Patrick Lencioni, in his book, The Advantage, notes that ‘organizational health trumps everything.’ Not only have I found his argument to be true in the church to a high degree, but I have also found it to be true for the leaders of the church as well. Outside of the work of God, health is the most important factor in the effectiveness of pastors, staff and ministry leaders. Outside of the Gospel, the most important factor in the effectiveness of a church is the health of the church. Health trumps all.
Healthy leaders have high self-knowledge.
Self-knowledge may be the most underrated of all skills needed for healthy, effective leadership.
Self-knowledge is not a helpful leadership tool. It is the tool box!
Knowledge is power. Self-knowledge is exponential power.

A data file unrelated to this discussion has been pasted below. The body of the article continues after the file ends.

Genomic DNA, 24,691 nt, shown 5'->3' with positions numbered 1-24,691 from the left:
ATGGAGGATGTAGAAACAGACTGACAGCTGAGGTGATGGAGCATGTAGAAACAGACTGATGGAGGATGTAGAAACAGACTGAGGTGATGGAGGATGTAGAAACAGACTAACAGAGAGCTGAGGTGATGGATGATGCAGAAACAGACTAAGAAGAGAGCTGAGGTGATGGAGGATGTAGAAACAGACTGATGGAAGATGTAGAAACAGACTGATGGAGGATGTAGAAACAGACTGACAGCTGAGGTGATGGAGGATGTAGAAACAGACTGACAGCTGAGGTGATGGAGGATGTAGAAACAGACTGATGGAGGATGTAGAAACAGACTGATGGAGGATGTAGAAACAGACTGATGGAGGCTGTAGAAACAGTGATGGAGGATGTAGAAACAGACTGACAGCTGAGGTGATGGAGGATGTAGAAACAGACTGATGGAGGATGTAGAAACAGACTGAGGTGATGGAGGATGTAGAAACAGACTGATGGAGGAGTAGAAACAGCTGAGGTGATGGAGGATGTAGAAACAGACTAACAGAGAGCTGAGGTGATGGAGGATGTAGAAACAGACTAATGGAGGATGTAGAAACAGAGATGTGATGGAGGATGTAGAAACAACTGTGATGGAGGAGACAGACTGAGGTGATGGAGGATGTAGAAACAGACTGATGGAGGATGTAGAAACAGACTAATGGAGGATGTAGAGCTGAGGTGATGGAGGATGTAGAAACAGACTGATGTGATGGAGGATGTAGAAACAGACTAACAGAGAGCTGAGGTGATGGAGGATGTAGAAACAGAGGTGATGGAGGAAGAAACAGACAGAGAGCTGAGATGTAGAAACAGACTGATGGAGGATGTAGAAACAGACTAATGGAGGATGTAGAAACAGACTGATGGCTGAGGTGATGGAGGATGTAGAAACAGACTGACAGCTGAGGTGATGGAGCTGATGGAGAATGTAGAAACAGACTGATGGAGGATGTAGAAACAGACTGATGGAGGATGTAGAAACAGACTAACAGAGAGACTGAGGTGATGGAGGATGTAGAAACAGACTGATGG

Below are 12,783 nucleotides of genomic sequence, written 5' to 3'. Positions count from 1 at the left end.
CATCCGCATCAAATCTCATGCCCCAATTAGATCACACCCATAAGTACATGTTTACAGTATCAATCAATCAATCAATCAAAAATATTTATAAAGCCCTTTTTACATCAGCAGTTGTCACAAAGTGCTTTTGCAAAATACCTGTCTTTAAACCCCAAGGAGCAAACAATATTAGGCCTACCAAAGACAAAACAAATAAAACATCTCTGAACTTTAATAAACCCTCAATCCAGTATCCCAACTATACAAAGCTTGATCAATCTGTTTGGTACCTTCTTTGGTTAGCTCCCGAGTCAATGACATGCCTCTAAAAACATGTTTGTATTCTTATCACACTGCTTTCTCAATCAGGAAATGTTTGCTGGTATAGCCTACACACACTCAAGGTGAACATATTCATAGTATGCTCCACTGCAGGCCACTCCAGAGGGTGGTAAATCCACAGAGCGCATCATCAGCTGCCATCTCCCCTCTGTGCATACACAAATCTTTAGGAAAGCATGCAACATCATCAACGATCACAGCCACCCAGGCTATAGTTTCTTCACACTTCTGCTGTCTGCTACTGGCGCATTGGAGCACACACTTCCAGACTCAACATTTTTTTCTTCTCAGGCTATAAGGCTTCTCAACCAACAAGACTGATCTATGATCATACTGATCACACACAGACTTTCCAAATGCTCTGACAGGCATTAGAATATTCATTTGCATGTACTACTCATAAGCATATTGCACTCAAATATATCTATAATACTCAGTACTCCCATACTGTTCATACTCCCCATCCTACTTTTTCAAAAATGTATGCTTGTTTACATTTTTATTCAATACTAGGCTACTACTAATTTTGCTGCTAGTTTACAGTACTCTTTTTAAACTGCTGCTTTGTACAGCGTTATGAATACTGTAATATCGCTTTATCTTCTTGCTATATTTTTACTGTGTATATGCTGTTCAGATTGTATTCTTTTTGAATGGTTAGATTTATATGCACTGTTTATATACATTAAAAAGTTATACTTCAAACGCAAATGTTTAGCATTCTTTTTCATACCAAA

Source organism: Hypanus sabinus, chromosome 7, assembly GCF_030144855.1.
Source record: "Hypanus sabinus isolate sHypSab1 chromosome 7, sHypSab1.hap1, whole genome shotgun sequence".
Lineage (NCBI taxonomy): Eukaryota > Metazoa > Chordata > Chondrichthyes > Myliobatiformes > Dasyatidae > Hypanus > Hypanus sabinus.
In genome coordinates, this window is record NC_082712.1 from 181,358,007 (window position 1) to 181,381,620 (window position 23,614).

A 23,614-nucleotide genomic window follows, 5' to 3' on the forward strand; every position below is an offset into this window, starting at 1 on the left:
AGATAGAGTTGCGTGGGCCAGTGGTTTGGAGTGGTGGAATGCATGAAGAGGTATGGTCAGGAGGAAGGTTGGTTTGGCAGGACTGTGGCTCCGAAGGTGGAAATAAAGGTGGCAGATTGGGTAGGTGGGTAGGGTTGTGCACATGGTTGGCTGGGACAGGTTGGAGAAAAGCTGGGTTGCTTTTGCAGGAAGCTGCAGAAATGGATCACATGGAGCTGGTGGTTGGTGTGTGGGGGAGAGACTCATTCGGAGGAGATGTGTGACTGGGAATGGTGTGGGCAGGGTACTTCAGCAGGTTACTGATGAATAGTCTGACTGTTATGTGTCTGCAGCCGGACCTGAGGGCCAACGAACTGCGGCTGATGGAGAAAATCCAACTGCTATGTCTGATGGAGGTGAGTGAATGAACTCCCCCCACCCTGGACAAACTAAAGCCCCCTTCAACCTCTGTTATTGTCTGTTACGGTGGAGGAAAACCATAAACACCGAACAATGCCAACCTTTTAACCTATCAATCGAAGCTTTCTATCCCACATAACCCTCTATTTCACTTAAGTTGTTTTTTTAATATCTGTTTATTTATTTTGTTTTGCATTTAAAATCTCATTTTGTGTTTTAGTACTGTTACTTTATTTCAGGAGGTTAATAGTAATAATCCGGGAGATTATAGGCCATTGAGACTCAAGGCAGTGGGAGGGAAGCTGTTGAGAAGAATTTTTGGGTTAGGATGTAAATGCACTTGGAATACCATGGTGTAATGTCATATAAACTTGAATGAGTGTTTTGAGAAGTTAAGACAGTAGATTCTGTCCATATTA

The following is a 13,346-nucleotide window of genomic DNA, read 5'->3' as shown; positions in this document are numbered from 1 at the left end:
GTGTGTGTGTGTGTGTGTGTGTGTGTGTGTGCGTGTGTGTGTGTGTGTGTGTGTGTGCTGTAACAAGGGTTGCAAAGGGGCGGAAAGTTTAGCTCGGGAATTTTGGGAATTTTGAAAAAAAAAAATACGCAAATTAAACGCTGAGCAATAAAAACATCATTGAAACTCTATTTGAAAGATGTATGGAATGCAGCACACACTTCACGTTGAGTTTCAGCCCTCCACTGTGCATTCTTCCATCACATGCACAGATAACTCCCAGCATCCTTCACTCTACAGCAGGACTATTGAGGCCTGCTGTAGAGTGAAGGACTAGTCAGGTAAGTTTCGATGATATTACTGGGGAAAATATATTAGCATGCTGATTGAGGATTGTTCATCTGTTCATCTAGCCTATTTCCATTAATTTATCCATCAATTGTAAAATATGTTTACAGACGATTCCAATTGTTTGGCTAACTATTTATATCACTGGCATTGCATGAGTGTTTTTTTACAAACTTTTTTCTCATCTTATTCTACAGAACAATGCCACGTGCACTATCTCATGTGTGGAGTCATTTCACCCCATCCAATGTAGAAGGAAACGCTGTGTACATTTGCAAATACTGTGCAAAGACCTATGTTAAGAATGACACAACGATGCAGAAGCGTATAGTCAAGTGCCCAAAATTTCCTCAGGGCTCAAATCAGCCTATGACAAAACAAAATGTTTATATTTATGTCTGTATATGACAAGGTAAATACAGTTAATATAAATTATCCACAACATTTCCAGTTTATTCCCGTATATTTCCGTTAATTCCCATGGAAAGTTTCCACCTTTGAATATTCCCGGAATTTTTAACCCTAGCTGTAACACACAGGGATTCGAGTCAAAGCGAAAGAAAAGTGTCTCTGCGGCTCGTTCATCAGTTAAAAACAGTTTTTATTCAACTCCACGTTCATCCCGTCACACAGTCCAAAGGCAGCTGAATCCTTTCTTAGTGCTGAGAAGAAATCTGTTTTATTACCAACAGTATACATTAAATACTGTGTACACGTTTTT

Self-knowledge takes a lifetime to achieve and is often learned in painful ways. We learn about ourselves through experiences, intentional learning and in relationships. Self-knowledge can also come through a variety of tools such as inventories, mentoring relationships and other educational opportunities.
Self-knowledge happens more easily when we are vulnerable, authentic, humble and teachable. Self-knowledge includes growing in emotional intelligence, an essential skill for all leaders
We are all created in the image of God, each of us unique. Our personality is often our greatest asset and our greatest liability; a double-edge sword. The more self-knowledge we have, the better we can leverage our strengths and gifts for good. The more self-knowledge we have, the better we can name and manage our weaknesses.
So often, we focus in on our weaknesses, which is a grave mistake. We often try to compensate, excuse or eliminate them, which is often unhealthy and impossible. We can know our weaknesses and blind spots without giving them power. When we manage these things, we are able to focus our energy on that which is more effective-leveraging our strengths.
The more self-knowledge you have, the more effective you will be at leading others and the more effectively you will lead yourself.
Healthy leaders know who they are and who they are not.
Rev. Dr. Marcus J. Carlson, Executive Director